In looking in detail at centers of excellence, our recent ASUG/SAP Best Practices study found it is of paramount importance for successful centers of excellence (COEs) to ensure that business operations and IT are fully aligned and in synch. Such cooperation harmonizes business processes and corporate strategy with IT investments and strategy, maximizing effectiveness, success, and efficiency. This theme occurs again and again throughout the study results and has a profound impact on all aspects of COE operations.

Indeed, it’s crucial to directly involve business operations in the design and scope of a center of excellence. After all, the business is – and should be – the main beneficiary of the work performed, enabled, and enhanced by a COE. The study clearly demonstrates the need for a balanced perspective between the overall business organization and IT in developing the center. And finally, a strong business focus is key to meeting – and exceeding – customer expectations.

COE SUCCESS: ALIGNMENT OF BUSINESS AND INFORMATION TECHNOLOGY In looking in detail at centers of excellence,
COE SUCCESS: ALIGNMENT OF BUSINESS AND INFORMATION TECHNOLOGY In looking in detail at centers of excellence,

FACTORS DRIVING COE IMPLEMENTATION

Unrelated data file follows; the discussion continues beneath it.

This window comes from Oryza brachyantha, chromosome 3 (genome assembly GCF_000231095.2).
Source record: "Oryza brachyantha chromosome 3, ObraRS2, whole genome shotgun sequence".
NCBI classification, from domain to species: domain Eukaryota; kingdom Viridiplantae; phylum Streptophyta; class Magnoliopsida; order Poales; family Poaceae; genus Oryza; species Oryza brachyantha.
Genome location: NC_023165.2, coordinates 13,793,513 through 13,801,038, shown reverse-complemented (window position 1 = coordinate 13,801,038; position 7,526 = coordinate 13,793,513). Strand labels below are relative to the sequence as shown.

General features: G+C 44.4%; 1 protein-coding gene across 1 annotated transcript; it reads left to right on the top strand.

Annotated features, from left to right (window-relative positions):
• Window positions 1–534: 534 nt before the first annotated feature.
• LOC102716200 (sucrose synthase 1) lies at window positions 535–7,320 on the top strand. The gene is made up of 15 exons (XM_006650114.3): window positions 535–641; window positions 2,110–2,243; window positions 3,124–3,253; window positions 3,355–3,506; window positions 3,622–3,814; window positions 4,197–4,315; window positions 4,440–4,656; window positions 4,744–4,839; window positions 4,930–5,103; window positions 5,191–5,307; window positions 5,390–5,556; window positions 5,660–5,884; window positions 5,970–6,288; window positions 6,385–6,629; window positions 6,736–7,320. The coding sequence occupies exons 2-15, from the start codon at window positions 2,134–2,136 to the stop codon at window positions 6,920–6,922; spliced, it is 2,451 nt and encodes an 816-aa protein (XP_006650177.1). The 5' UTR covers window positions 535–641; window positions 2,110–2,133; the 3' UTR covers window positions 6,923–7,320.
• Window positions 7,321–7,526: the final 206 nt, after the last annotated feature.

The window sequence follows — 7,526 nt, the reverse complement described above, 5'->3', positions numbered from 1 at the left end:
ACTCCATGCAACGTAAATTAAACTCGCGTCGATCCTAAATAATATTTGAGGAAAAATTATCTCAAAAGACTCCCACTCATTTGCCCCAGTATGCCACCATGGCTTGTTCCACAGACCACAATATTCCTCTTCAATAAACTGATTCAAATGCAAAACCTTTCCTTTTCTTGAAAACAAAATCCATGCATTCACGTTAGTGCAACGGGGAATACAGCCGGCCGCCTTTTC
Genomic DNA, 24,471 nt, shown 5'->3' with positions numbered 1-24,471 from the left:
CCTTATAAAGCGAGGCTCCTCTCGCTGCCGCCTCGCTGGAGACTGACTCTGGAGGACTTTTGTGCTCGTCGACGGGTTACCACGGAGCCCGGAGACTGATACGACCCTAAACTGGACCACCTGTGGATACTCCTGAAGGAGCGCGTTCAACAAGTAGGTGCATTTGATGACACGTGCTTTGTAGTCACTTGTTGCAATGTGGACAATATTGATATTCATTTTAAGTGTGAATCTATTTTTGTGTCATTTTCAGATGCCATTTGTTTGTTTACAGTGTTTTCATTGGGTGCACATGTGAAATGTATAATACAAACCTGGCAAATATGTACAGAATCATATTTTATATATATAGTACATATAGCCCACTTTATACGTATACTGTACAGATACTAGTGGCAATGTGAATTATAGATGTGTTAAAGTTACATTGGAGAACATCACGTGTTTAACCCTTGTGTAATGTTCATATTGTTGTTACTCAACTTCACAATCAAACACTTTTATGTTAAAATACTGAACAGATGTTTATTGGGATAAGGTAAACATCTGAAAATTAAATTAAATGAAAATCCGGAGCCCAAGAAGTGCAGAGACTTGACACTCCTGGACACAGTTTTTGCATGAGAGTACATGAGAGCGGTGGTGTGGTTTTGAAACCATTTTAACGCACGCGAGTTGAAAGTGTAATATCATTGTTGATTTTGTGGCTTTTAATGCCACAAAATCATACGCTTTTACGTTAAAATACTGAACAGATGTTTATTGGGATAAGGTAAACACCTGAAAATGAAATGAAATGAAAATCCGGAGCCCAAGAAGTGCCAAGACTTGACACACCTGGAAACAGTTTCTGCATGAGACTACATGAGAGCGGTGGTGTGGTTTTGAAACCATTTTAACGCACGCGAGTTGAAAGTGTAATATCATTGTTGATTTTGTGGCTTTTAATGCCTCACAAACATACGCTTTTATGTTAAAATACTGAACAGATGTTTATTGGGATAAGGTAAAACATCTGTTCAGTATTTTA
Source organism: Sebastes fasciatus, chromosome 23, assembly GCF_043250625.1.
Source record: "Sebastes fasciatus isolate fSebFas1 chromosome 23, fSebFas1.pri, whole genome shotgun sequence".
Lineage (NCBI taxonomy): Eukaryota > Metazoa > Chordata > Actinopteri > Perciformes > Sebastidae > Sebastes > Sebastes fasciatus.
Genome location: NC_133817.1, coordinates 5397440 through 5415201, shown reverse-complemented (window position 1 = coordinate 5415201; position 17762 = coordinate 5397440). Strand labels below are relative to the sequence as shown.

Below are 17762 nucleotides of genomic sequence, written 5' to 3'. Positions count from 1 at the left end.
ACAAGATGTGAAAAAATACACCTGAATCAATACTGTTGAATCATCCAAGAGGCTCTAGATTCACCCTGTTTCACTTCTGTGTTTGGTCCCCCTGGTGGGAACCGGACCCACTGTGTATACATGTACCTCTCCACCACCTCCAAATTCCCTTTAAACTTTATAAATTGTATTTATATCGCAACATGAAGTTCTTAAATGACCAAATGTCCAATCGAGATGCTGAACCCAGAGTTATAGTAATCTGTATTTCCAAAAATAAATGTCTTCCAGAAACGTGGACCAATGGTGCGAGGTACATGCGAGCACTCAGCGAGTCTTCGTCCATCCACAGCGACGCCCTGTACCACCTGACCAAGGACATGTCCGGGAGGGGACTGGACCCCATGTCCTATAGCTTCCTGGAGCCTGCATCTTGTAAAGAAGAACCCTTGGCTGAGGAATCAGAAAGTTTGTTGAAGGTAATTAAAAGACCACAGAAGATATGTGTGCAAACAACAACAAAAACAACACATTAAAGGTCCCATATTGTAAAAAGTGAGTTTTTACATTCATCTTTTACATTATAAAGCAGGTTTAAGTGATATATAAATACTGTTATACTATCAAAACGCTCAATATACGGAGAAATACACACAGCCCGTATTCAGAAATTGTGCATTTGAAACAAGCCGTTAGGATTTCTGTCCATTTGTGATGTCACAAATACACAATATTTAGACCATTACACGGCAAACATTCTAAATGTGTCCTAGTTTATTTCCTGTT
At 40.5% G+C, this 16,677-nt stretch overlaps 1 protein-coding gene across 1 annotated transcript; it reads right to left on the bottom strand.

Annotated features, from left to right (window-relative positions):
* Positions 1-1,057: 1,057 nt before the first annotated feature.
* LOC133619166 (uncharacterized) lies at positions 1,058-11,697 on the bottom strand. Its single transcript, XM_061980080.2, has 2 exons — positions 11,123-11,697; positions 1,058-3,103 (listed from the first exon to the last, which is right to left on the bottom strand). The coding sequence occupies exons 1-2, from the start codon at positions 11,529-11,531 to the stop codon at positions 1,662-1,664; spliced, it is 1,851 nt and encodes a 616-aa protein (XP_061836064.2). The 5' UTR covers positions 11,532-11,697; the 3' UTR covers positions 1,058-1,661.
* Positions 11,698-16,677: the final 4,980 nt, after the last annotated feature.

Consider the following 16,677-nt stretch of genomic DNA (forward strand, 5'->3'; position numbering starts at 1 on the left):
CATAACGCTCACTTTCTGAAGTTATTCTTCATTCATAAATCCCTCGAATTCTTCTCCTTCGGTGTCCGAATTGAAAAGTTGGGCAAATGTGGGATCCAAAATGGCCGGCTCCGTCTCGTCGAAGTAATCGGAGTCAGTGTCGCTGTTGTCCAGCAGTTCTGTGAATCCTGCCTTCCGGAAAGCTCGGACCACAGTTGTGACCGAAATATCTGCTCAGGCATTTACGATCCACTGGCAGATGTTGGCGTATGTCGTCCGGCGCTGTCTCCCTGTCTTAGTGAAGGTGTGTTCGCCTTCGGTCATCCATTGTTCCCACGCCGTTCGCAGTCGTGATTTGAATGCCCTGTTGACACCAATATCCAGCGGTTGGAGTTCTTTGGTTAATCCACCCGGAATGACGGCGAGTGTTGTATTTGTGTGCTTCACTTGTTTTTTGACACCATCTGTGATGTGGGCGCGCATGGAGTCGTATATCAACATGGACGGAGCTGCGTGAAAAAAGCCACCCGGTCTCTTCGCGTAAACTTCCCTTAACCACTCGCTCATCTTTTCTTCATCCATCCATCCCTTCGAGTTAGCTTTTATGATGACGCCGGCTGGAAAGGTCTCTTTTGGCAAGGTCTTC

The best practices study found that three crucial needs initially drive companies to implement centers of excellence:

Managing and lowering total cost of ownership (TCO)

Enhancing value Focusing on customer satisfaction

Moving beyond these three initial needs, key objectives of COEs include enhancing IT investment value, improving governance, managing change, improving support, and managing and lowering TCO.

The study revealed that as centers of excellence become more mature, more accepted, and fully integrated into the operational fabric of the organization, these initial drivers evolve and become part of the core of its operation. As we will see in more detail later, this leads to the development of the right skills and talents to support the needs of the business in a cost-effective and efficient manner.